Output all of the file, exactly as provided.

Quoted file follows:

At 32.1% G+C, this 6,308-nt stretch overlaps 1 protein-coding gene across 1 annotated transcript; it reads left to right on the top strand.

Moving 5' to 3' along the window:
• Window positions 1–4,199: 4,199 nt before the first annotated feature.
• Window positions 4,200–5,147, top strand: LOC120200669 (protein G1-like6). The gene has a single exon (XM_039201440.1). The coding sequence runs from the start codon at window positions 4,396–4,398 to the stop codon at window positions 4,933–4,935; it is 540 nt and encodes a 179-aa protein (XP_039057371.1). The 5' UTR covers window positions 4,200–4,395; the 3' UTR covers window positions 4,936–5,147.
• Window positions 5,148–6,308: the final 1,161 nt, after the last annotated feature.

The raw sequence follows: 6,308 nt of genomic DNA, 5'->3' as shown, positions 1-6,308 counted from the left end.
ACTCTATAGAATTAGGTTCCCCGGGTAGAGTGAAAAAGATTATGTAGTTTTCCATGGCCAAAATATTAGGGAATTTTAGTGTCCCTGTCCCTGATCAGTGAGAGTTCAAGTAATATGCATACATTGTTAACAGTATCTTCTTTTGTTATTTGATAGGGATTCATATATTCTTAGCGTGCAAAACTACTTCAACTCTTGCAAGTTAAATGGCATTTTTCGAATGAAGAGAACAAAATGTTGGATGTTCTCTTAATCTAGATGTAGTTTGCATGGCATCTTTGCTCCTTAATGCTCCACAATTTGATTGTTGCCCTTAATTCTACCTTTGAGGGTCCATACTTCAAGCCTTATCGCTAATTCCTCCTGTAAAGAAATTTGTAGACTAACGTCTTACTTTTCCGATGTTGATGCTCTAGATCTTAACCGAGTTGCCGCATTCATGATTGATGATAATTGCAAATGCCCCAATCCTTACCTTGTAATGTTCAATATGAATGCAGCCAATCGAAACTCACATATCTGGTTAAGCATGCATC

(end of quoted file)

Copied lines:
At 32.1% G+C, this 6,308-nt stretch overlaps 1 protein-coding gene across 1 annotated transcript; it reads left to right on the top strand.

Moving 5' to 3' along the window:
• Window positions 1–4,199: 4,199 nt before the first annotated feature.
• Window positions 4,200–5,147, top strand: LOC120200669 (protein G1-like6). The gene has a single exon (XM_039201440.1). The coding sequence runs from the start codon at window positions 4,396–4,398 to the stop codon at window positions 4,933–4,935; it is 540 nt and encodes a 179-aa protein (XP_039057371.1). The 5' UTR covers window positions 4,200–4,395; the 3' UTR covers window positions 4,936–5,147.
• Window positions 5,148–6,308: the final 1,161 nt, after the last annotated feature.

The raw sequence follows: 6,308 nt of genomic DNA, 5'->3' as shown, positions 1-6,308 counted from the left end.
ACTCTATAGAATTAGGTTCCCCGGGTAGAGTGAAAAAGATTATGTAGTTTTCCATGGCCAAAATATTAGGGAATTTTAGTGTCCCTGTCCCTGATCAGTGAGAGTTCAAGTAATATGCATACATTGTTAACAGTATCTTCTTTTGTTATTTGATAGGGATTCATATATTCTTAGCGTGCAAAACTACTTCAACTCTTGCAAGTTAAATGGCATTTTTCGAATGAAGAGAACAAAATGTTGGATGTTCTCTTAATCTAGATGTAGTTTGCATGGCATCTTTGCTCCTTAATGCTCCACAATTTGATTGTTGCCCTTAATTCTACCTTTGAGGGTCCATACTTCAAGCCTTATCGCTAATTCCTCCTGTAAAGAAATTTGTAGACTAACGTCTTACTTTTCCGATGTTGATGCTCTAGATCTTAACCGAGTTGCCGCATTCATGATTGATGATAATTGCAAATGCCCCAATCCTTACCTTGTAATGTTCAATATGAATGCAGCCAATCGAAACTCACATATCTGGTTAAGCATGCATC